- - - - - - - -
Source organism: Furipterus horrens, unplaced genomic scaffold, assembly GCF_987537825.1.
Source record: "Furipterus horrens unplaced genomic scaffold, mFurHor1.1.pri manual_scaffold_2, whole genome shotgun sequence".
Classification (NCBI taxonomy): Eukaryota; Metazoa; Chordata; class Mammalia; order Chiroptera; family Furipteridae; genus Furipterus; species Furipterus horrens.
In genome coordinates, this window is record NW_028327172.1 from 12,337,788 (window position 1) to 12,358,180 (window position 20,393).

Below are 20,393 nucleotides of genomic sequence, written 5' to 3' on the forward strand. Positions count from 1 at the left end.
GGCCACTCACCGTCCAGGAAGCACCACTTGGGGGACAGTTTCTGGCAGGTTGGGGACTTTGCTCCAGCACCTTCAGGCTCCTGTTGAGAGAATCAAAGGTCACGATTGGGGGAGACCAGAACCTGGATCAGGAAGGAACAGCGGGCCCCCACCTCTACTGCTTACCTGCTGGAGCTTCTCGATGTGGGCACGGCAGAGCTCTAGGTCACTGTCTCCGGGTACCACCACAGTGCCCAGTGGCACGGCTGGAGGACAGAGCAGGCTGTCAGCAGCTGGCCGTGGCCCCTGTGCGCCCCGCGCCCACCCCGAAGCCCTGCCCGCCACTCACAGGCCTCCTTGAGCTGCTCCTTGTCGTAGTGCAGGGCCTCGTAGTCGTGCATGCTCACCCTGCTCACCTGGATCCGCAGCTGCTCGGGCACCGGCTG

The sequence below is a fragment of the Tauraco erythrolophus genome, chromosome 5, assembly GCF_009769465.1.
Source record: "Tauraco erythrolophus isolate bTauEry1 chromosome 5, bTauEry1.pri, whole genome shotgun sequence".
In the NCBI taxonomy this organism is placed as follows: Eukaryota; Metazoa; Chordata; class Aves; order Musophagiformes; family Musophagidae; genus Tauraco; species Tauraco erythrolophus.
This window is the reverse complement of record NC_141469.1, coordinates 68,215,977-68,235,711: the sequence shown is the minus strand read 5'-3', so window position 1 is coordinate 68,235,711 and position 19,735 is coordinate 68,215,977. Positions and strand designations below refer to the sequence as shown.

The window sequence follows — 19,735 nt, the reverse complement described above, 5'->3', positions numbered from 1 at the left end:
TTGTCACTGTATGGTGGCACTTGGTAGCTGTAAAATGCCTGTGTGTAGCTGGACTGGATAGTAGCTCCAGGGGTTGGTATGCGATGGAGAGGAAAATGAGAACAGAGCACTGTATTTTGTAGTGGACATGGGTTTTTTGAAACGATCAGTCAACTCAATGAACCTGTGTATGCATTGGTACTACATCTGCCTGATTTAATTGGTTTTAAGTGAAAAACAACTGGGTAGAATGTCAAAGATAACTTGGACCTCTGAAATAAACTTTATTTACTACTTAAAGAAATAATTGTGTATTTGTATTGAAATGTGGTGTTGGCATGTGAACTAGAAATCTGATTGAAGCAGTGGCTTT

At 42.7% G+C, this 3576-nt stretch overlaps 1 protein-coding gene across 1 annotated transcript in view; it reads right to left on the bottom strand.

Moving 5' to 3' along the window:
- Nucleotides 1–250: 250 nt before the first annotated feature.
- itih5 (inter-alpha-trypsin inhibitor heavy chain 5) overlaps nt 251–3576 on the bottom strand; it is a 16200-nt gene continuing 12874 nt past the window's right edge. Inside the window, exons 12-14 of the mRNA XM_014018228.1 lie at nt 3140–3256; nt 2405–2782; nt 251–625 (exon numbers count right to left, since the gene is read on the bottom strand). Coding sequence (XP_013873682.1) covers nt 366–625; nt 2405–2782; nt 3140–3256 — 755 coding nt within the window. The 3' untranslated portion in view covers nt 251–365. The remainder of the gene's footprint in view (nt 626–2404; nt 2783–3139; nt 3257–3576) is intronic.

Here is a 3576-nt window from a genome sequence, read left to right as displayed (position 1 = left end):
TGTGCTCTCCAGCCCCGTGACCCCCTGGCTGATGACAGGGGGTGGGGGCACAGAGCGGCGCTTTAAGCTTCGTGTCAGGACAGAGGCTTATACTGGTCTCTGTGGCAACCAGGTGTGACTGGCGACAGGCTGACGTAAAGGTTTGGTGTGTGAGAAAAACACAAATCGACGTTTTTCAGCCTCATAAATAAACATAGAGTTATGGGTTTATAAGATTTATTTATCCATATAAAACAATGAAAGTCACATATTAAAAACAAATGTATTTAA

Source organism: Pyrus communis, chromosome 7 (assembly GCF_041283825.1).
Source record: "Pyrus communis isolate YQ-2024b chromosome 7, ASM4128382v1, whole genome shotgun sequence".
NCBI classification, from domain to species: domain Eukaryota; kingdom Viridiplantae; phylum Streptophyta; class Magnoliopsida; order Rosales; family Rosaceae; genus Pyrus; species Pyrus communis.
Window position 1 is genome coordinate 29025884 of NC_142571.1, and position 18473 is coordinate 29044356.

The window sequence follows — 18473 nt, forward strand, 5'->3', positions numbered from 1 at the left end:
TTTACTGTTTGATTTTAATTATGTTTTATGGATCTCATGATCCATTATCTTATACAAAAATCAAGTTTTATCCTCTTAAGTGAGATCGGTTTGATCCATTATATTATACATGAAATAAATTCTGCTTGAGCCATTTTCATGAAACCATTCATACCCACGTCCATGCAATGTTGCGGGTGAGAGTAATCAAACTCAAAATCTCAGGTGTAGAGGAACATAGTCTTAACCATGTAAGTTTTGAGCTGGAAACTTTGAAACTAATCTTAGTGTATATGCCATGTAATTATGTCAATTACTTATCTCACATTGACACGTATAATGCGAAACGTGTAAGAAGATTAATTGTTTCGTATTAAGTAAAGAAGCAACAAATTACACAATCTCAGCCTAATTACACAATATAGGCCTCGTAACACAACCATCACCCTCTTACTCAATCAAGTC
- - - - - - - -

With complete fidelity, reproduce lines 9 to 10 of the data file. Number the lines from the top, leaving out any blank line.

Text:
In the NCBI taxonomy this organism is placed as follows: Eukaryota; Metazoa; Chordata; class Aves; order Musophagiformes; family Musophagidae; genus Tauraco; species Tauraco erythrolophus.
This window is the reverse complement of record NC_141469.1, coordinates 68,215,977-68,235,711: the sequence shown is the minus strand read 5'-3', so window position 1 is coordinate 68,235,711 and position 19,735 is coordinate 68,215,977. Positions and strand designations below refer to the sequence as shown.